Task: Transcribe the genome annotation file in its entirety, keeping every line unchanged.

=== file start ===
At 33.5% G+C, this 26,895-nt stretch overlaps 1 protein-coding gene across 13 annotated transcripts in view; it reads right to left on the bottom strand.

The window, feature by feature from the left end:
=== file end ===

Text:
At 33.5% G+C, this 26,895-nt stretch overlaps 1 protein-coding gene across 13 annotated transcripts in view; it reads right to left on the bottom strand.

The window, feature by feature from the left end: